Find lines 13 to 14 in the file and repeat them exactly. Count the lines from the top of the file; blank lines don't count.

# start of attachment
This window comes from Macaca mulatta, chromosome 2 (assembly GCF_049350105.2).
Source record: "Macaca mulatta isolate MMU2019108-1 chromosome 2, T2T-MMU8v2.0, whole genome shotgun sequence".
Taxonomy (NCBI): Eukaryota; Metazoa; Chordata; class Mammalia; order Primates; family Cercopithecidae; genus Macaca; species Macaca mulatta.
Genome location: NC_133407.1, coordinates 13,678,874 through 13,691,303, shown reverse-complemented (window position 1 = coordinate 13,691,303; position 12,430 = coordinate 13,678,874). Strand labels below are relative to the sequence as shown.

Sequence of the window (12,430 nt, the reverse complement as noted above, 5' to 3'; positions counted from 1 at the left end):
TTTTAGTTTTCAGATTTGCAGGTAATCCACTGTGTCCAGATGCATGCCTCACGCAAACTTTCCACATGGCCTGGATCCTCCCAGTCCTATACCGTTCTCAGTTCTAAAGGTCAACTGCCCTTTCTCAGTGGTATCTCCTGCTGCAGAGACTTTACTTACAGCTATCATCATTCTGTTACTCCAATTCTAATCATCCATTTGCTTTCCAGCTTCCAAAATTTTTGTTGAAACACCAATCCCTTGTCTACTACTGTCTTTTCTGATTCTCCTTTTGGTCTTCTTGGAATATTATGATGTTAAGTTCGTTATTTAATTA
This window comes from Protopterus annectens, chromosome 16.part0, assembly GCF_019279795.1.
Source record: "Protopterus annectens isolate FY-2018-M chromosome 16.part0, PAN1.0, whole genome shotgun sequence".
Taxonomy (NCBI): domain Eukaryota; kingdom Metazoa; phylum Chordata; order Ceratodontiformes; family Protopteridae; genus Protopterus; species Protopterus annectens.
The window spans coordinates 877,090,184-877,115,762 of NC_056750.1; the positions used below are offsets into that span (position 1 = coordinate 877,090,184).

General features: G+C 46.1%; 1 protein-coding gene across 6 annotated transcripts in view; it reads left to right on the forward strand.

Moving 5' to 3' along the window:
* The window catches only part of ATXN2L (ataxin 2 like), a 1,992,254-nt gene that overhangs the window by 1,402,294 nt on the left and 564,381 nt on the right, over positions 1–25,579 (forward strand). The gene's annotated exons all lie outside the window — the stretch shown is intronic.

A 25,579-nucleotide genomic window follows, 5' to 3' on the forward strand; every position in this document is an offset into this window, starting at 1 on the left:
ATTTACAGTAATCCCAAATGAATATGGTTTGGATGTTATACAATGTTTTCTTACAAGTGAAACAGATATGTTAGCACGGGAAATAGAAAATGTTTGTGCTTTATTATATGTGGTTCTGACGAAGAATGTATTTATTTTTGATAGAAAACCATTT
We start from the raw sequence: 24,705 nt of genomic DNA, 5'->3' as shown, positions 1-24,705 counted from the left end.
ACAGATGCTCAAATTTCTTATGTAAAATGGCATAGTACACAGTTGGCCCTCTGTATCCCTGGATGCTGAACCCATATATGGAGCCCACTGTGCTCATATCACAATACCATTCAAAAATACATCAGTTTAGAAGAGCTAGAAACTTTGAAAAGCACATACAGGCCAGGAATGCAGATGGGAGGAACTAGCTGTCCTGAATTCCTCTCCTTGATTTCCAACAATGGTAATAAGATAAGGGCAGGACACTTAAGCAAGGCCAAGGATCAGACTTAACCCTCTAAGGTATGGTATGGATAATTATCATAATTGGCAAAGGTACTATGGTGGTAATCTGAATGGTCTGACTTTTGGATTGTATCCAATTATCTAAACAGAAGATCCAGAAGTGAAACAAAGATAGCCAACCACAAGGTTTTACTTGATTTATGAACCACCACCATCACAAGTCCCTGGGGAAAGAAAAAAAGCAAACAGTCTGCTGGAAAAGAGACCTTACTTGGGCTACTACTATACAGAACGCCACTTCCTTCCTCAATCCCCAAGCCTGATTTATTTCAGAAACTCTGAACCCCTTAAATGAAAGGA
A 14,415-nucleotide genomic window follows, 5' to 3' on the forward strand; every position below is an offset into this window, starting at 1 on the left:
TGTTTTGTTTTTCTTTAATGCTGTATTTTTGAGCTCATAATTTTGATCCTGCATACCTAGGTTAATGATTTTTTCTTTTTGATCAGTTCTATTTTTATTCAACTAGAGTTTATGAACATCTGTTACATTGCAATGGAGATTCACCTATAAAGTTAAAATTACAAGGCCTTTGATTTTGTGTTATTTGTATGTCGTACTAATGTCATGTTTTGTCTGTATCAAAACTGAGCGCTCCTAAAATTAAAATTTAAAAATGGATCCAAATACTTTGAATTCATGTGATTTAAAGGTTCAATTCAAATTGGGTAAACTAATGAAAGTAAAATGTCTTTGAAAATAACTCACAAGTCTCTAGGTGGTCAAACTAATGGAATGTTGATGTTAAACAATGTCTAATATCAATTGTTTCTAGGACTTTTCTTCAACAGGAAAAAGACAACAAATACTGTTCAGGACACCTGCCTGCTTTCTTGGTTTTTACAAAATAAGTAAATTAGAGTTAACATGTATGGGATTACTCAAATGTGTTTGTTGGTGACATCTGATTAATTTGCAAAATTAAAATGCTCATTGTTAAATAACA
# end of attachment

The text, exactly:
* The window catches only part of ATXN2L (ataxin 2 like), a 1,992,254-nt gene that overhangs the window by 1,402,294 nt on the left and 564,381 nt on the right, over positions 1–25,579 (forward strand). The gene's annotated exons all lie outside the window — the stretch shown is intronic.

A 25,579-nucleotide genomic window follows, 5' to 3' on the forward strand; every position in this document is an offset into this window, starting at 1 on the left: